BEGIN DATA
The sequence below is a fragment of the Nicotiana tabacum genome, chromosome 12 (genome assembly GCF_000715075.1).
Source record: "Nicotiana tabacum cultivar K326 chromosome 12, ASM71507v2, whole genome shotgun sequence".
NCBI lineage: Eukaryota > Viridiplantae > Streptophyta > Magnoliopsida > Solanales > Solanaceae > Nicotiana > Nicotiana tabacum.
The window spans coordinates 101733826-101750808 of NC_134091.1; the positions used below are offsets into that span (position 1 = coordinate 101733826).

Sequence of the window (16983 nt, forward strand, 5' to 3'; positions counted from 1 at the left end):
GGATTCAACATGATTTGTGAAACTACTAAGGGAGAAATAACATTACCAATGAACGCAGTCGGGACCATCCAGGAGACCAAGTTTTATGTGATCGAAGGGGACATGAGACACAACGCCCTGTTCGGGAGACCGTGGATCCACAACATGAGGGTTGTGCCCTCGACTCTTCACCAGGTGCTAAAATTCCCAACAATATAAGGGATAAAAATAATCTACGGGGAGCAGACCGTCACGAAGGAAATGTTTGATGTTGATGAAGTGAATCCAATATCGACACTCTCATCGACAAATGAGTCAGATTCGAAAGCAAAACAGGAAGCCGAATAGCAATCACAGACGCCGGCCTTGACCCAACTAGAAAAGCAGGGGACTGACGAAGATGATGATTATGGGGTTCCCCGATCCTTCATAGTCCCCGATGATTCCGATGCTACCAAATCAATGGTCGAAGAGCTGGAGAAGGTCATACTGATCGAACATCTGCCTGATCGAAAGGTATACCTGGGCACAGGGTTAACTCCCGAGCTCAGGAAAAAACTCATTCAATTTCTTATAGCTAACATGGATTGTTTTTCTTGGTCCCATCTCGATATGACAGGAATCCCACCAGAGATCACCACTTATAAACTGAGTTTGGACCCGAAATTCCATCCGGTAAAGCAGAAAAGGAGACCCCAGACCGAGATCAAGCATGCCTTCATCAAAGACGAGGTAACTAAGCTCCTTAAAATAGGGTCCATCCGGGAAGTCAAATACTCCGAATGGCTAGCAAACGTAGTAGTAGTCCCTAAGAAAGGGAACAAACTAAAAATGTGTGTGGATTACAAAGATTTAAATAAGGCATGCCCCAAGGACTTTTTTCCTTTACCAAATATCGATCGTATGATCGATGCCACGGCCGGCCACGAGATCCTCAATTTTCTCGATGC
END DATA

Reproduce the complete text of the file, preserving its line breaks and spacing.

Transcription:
The sequence below is a fragment of the Nicotiana tabacum genome, chromosome 12 (genome assembly GCF_000715075.1).
Source record: "Nicotiana tabacum cultivar K326 chromosome 12, ASM71507v2, whole genome shotgun sequence".
NCBI lineage: Eukaryota > Viridiplantae > Streptophyta > Magnoliopsida > Solanales > Solanaceae > Nicotiana > Nicotiana tabacum.
The window spans coordinates 101733826-101750808 of NC_134091.1; the positions used below are offsets into that span (position 1 = coordinate 101733826).

Sequence of the window (16983 nt, forward strand, 5' to 3'; positions counted from 1 at the left end):
GGATTCAACATGATTTGTGAAACTACTAAGGGAGAAATAACATTACCAATGAACGCAGTCGGGACCATCCAGGAGACCAAGTTTTATGTGATCGAAGGGGACATGAGACACAACGCCCTGTTCGGGAGACCGTGGATCCACAACATGAGGGTTGTGCCCTCGACTCTTCACCAGGTGCTAAAATTCCCAACAATATAAGGGATAAAAATAATCTACGGGGAGCAGACCGTCACGAAGGAAATGTTTGATGTTGATGAAGTGAATCCAATATCGACACTCTCATCGACAAATGAGTCAGATTCGAAAGCAAAACAGGAAGCCGAATAGCAATCACAGACGCCGGCCTTGACCCAACTAGAAAAGCAGGGGACTGACGAAGATGATGATTATGGGGTTCCCCGATCCTTCATAGTCCCCGATGATTCCGATGCTACCAAATCAATGGTCGAAGAGCTGGAGAAGGTCATACTGATCGAACATCTGCCTGATCGAAAGGTATACCTGGGCACAGGGTTAACTCCCGAGCTCAGGAAAAAACTCATTCAATTTCTTATAGCTAACATGGATTGTTTTTCTTGGTCCCATCTCGATATGACAGGAATCCCACCAGAGATCACCACTTATAAACTGAGTTTGGACCCGAAATTCCATCCGGTAAAGCAGAAAAGGAGACCCCAGACCGAGATCAAGCATGCCTTCATCAAAGACGAGGTAACTAAGCTCCTTAAAATAGGGTCCATCCGGGAAGTCAAATACTCCGAATGGCTAGCAAACGTAGTAGTAGTCCCTAAGAAAGGGAACAAACTAAAAATGTGTGTGGATTACAAAGATTTAAATAAGGCATGCCCCAAGGACTTTTTTCCTTTACCAAATATCGATCGTATGATCGATGCCACGGCCGGCCACGAGATCCTCAATTTTCTCGATGC